Insurance covered and non-covered complementary and alternative medicine utilisation among adults in Taiwan

Shu Fang Shih, Chih Yin Lew-Ting, Hsing Yi Chang, Ken N. Kuo

Research output: Contribution to journalArticlepeer-review

42 Citations (Scopus)


Complementary and alternative medicine (CAM) has been characterized by prevalence, cost, and patterns of use. Factors determining its utilization have also been analyzed, either generally or for specific diseases, but few studies have considered the determinants of its frequency of use. Taiwan's pluralistic health care system and comprehensive insurance program covering Western medicine and traditional Chinese medicine (TCM) provide an interesting case to explore what forms of CAM people use, why and how often they use them. By using Taiwan's 2001 National Health Interview Survey and linking it with National Health Insurance (NHI) claims data, this study aims to investigate the socio-demographic, economic, behavioral and health determinants of use and frequency of use for both non-covered and covered CAM in Taiwan. The former consists of services practiced by non-regulated or non-NHI contracted practitioners and the latter includes those TCM covered by NHI. Our study showed that the determinants of using non-covered and covered CAM differ with respect to socio-demographic and behavioral factors, and health needs. Our evidence suggests that future CAM research must delineate between use and frequency of use to better understand the underlying factors contributing to initiation and continuity of CAM use.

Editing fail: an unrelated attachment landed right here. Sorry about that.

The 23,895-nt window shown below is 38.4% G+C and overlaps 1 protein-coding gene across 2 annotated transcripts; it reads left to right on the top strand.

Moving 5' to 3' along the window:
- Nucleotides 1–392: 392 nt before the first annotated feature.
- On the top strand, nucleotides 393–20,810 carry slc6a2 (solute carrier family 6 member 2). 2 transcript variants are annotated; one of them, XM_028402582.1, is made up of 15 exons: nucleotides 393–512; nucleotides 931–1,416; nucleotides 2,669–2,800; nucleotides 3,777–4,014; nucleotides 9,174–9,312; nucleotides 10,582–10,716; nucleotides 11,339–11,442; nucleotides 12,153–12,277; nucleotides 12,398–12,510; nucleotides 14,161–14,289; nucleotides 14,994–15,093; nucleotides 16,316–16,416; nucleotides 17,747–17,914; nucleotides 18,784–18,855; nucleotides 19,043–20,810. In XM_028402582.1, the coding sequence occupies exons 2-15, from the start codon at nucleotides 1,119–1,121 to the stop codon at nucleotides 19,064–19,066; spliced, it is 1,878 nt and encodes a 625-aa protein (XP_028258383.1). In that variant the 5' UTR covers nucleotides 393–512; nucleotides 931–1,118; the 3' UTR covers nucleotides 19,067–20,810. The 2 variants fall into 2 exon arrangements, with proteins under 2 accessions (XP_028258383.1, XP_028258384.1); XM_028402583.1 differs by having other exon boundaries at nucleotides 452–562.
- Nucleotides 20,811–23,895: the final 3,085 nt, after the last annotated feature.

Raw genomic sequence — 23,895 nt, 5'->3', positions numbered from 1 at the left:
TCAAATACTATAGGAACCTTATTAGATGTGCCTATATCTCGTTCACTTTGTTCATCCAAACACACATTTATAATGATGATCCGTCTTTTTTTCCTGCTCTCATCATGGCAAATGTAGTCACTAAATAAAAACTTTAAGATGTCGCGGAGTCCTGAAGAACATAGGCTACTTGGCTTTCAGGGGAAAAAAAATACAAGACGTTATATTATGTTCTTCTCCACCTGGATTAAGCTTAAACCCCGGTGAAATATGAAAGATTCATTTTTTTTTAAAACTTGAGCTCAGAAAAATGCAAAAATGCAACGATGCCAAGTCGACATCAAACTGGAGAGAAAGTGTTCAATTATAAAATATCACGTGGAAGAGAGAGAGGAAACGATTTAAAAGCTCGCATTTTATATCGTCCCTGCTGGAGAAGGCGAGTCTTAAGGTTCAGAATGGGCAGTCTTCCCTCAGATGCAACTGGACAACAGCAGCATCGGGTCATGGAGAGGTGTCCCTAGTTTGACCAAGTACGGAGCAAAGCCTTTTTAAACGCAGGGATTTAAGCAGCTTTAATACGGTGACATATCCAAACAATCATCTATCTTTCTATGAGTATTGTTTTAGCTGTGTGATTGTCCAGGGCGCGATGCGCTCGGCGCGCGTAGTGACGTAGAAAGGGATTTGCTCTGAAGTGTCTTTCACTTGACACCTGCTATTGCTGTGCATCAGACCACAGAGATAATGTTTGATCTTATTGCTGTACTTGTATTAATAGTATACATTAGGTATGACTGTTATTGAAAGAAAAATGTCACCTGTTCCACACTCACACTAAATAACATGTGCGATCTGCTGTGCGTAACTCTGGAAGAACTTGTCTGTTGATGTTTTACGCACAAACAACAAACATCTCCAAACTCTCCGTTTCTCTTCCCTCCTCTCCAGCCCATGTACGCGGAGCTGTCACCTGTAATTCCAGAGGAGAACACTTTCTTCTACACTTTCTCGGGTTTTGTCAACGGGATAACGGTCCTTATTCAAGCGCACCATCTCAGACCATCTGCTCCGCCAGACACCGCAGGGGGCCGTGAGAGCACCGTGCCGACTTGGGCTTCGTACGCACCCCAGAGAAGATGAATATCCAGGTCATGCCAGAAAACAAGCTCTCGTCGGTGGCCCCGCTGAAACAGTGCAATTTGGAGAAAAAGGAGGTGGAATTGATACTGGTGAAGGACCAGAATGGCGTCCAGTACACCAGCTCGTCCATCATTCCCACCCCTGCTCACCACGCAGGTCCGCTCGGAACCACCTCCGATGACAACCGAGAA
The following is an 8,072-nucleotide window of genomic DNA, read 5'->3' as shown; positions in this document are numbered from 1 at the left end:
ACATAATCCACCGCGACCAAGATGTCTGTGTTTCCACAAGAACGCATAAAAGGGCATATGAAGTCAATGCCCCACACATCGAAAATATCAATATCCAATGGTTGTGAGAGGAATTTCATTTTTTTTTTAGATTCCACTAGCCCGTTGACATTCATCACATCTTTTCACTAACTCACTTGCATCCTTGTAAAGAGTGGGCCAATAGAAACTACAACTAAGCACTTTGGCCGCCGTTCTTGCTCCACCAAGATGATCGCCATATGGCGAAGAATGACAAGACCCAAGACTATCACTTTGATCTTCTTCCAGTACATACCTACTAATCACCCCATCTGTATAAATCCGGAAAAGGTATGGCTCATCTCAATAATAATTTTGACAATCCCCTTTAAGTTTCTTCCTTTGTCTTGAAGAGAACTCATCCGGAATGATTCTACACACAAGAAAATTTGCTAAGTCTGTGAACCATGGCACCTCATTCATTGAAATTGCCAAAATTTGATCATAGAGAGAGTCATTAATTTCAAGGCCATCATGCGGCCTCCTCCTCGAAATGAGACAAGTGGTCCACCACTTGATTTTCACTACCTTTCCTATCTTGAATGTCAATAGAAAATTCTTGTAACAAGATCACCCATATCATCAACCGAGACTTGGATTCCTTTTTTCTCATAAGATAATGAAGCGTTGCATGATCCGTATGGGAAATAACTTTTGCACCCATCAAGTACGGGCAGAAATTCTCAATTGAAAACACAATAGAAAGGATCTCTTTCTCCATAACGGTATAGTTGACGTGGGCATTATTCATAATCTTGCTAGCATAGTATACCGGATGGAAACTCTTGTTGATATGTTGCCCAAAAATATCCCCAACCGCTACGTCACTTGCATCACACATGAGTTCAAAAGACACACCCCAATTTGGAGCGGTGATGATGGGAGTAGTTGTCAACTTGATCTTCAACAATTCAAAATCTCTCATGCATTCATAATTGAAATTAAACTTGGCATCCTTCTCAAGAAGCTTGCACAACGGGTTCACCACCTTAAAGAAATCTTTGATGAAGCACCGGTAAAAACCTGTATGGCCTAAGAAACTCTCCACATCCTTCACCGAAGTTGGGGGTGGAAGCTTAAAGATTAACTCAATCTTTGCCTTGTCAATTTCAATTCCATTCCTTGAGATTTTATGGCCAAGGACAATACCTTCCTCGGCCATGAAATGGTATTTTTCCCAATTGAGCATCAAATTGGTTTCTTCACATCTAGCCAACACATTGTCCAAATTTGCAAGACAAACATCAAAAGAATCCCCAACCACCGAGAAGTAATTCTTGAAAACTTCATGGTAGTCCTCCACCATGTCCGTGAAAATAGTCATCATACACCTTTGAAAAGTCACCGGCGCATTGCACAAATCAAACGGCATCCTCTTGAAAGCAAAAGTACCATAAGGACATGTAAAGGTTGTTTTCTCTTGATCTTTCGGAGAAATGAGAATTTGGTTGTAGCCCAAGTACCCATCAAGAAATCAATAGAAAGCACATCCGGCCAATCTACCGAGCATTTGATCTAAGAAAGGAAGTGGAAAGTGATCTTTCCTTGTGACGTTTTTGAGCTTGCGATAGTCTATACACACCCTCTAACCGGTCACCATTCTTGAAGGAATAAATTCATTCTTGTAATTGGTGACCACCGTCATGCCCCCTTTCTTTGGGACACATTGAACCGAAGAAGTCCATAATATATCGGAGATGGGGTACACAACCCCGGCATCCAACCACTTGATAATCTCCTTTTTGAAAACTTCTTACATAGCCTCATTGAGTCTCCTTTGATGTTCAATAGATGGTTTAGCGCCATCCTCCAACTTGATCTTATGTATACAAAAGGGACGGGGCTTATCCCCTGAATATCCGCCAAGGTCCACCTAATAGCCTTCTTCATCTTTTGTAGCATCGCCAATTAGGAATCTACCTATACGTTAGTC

Original languageEnglish
Pages (from-to)1183-1189
Number of pages7
JournalSocial Science and Medicine
Issue number7
Publication statusPublished - Oct 2008
Externally publishedYes


  • Complementary and alternative medicine (CAM)
  • Help-seeking
  • National Health Insurance
  • Taiwan
  • Traditional chinese medicine

ASJC Scopus subject areas

  • Health(social science)
  • History and Philosophy of Science


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